Author: Agencia EFE, W Radio (Colombia)
El Tribunal de Apelaciones de la provincia canadiense de Columbia Británica rechazó hoy el intento de la compañía minera Tahoe de desestimar una demanda presentada contra la empresa por siete ciudadanos guatemaltecos. Los siete guatemaltecos presentaron en 2014 en Canadá una demanda contra Tahoe por el ataque armado en abril de 2013 perpetrado contra un grupo de manifestantes...En su decisión, el Tribunal de Apelaciones rechazó la decisión de una jueza que aprobó la petición de Tahoe de desestimar la demanda de los guatemaltecos, al entender que la justicia de Guatemala era el conducto más adecuado para resolver el caso. "Concluyo que la juez erró al determinar que Tahoe había establecido que Guatemala era claramente un foro más apropiado que Columbia Británica para evaluar las peticiones de los demandantes", sentenció la jueza Nicole Garson...Garson añadió que, sin juzgar en general el sistema legal guatemalteco, hay un "considerable riesgo" de que los demandantes no reciban "un juicio justo contra una poderosa compañía internacional cuyos intereses en Guatemala se alinean con los intereses políticos del estado guatemalteco"...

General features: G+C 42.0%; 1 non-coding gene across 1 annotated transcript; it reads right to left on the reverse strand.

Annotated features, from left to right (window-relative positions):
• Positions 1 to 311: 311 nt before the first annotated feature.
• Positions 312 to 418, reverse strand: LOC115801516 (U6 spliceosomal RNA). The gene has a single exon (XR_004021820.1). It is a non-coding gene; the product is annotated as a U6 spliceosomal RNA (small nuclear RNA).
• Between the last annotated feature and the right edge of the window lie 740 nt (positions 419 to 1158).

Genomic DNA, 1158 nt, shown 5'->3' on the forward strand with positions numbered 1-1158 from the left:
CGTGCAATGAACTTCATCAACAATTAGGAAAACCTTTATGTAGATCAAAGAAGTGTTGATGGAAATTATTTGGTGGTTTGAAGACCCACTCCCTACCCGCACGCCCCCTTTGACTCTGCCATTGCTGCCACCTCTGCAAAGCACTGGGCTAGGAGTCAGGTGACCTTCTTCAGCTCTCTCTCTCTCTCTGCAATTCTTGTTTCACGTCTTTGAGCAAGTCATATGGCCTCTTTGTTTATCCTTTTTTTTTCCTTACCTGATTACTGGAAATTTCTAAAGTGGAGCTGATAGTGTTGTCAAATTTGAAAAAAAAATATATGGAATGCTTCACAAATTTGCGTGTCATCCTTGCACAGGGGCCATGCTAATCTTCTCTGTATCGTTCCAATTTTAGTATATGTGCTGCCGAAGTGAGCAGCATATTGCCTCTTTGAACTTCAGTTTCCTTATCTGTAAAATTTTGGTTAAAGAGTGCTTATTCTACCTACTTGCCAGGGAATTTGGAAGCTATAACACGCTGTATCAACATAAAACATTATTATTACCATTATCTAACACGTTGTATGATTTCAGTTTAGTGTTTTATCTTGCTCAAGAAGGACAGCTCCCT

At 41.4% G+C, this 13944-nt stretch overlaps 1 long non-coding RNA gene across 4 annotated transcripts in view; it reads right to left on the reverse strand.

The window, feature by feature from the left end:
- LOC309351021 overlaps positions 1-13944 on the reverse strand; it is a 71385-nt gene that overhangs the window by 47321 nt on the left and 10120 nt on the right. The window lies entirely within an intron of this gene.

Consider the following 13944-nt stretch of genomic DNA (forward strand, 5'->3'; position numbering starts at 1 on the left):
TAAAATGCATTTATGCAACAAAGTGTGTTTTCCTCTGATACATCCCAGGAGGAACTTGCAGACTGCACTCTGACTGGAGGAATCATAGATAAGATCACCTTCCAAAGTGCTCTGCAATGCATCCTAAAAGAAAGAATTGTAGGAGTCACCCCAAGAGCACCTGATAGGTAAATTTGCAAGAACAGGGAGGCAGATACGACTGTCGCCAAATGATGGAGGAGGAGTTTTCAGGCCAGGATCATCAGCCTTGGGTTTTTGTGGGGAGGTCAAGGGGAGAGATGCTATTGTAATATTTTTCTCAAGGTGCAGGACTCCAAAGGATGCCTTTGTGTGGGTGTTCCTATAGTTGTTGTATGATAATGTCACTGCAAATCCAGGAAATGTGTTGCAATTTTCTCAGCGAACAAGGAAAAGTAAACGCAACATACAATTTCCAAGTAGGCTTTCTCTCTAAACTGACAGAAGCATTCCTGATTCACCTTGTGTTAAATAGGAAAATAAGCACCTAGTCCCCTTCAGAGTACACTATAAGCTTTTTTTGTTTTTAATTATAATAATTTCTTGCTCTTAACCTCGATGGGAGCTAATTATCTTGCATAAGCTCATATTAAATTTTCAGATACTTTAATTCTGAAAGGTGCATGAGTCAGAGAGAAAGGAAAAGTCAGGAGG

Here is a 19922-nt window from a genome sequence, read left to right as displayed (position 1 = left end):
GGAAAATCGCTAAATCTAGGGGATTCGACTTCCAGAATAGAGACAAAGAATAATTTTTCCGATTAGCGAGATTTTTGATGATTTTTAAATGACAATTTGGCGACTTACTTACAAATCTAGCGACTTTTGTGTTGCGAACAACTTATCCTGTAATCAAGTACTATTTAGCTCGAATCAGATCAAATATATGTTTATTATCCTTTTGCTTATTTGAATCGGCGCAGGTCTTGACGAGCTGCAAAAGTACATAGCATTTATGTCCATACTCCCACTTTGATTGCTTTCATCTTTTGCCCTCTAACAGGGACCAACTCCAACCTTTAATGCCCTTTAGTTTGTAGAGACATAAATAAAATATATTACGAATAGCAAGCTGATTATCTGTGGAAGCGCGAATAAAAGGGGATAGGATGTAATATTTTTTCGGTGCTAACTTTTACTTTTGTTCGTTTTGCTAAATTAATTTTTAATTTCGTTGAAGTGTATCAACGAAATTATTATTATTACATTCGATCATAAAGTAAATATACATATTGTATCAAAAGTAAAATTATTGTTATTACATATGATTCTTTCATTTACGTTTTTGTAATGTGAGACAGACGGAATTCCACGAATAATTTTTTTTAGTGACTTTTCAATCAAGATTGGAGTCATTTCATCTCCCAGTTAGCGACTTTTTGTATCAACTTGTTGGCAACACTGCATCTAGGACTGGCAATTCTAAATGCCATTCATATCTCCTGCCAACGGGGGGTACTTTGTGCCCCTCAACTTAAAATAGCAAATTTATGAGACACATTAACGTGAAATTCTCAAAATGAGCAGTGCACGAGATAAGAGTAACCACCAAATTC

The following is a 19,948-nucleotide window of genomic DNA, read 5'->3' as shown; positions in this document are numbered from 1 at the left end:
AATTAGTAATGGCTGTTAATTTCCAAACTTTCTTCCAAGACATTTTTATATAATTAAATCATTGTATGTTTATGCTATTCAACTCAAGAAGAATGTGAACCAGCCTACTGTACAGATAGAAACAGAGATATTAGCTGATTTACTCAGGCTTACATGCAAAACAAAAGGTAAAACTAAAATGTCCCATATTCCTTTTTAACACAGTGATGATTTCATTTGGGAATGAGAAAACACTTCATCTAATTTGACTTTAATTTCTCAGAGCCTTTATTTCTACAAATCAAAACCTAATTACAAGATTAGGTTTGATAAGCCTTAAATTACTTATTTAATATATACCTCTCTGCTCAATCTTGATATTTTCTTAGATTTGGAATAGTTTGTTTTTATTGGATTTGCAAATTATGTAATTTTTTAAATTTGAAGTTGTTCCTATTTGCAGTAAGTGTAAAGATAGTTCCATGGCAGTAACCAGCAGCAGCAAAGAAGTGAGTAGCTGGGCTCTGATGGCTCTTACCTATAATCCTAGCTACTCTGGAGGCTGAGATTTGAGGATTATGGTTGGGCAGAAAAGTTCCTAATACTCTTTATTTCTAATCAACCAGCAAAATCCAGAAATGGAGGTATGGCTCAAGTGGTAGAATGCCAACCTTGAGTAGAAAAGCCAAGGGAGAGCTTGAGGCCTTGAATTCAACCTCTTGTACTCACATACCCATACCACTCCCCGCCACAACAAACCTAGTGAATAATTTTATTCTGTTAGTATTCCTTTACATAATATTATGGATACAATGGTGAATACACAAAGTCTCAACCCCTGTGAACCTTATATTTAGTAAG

Author: Tahoe Resources (Canada)
Tahoe Resources Inc....today responded to a ruling by the Court of Appeal for British Columbia (the "Court of Appeal") that a legal action filed by claimants from Guatemala against the Company in June 2014 can be heard in the British Columbia court system. The ruling overturns an earlier decision by the Supreme Court of British Columbia declining jurisdiction on the grounds that Guatemala was the more appropriate forum to adjudicate the claims. While respecting the Court of Appeal's decision, the Company continues to believe that the more appropriate jurisdiction to hear the case is in Guatemala. The Company is currently reviewing the decision and, following this review, will make a determination on whether to seek leave to appeal today's ruling. The Company looks forward to defending the legal action regardless of the jurisdiction in which it is heard. Today's ruling does not impact current operations...In addition, the Company paid approximately US$35 million in royalties and taxes to governments and communities in Guatemala last year, and makes significant direct investments in support of nutritional programs, education, skills training, agriculture and infrastructure development.